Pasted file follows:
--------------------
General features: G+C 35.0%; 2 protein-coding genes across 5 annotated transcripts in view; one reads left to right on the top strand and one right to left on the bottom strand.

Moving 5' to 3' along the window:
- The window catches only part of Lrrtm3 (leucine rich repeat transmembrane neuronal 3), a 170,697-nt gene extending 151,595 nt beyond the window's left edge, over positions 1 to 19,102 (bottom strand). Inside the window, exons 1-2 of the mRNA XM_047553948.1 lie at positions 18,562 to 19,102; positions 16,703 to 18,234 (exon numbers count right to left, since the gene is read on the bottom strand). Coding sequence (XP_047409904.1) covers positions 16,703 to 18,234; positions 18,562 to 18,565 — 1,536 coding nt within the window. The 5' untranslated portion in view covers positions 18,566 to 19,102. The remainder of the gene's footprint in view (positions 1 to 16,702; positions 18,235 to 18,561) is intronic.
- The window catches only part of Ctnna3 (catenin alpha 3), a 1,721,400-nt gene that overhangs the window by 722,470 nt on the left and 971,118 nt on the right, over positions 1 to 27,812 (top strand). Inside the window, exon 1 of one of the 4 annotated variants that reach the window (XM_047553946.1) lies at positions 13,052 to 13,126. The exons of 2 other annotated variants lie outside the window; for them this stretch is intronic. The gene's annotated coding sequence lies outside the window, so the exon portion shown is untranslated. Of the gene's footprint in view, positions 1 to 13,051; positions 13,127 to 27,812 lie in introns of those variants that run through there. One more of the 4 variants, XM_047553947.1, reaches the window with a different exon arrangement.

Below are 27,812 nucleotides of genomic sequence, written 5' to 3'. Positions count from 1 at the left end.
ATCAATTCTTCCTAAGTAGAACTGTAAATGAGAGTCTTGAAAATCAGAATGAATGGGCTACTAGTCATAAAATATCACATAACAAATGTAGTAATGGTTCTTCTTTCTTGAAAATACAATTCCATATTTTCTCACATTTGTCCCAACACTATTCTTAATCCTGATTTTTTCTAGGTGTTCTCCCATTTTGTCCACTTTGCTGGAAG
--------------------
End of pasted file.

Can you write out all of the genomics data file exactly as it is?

General features: G+C 35.0%; 2 protein-coding genes across 5 annotated transcripts in view; one reads left to right on the top strand and one right to left on the bottom strand.

Moving 5' to 3' along the window:
- The window catches only part of Lrrtm3 (leucine rich repeat transmembrane neuronal 3), a 170,697-nt gene extending 151,595 nt beyond the window's left edge, over positions 1 to 19,102 (bottom strand). Inside the window, exons 1-2 of the mRNA XM_047553948.1 lie at positions 18,562 to 19,102; positions 16,703 to 18,234 (exon numbers count right to left, since the gene is read on the bottom strand). Coding sequence (XP_047409904.1) covers positions 16,703 to 18,234; positions 18,562 to 18,565 — 1,536 coding nt within the window. The 5' untranslated portion in view covers positions 18,566 to 19,102. The remainder of the gene's footprint in view (positions 1 to 16,702; positions 18,235 to 18,561) is intronic.
- The window catches only part of Ctnna3 (catenin alpha 3), a 1,721,400-nt gene that overhangs the window by 722,470 nt on the left and 971,118 nt on the right, over positions 1 to 27,812 (top strand). Inside the window, exon 1 of one of the 4 annotated variants that reach the window (XM_047553946.1) lies at positions 13,052 to 13,126. The exons of 2 other annotated variants lie outside the window; for them this stretch is intronic. The gene's annotated coding sequence lies outside the window, so the exon portion shown is untranslated. Of the gene's footprint in view, positions 1 to 13,051; positions 13,127 to 27,812 lie in introns of those variants that run through there. One more of the 4 variants, XM_047553947.1, reaches the window with a different exon arrangement.

Below are 27,812 nucleotides of genomic sequence, written 5' to 3'. Positions count from 1 at the left end.
ATCAATTCTTCCTAAGTAGAACTGTAAATGAGAGTCTTGAAAATCAGAATGAATGGGCTACTAGTCATAAAATATCACATAACAAATGTAGTAATGGTTCTTCTTTCTTGAAAATACAATTCCATATTTTCTCACATTTGTCCCAACACTATTCTTAATCCTGATTTTTTCTAGGTGTTCTCCCATTTTGTCCACTTTGCTGGAAG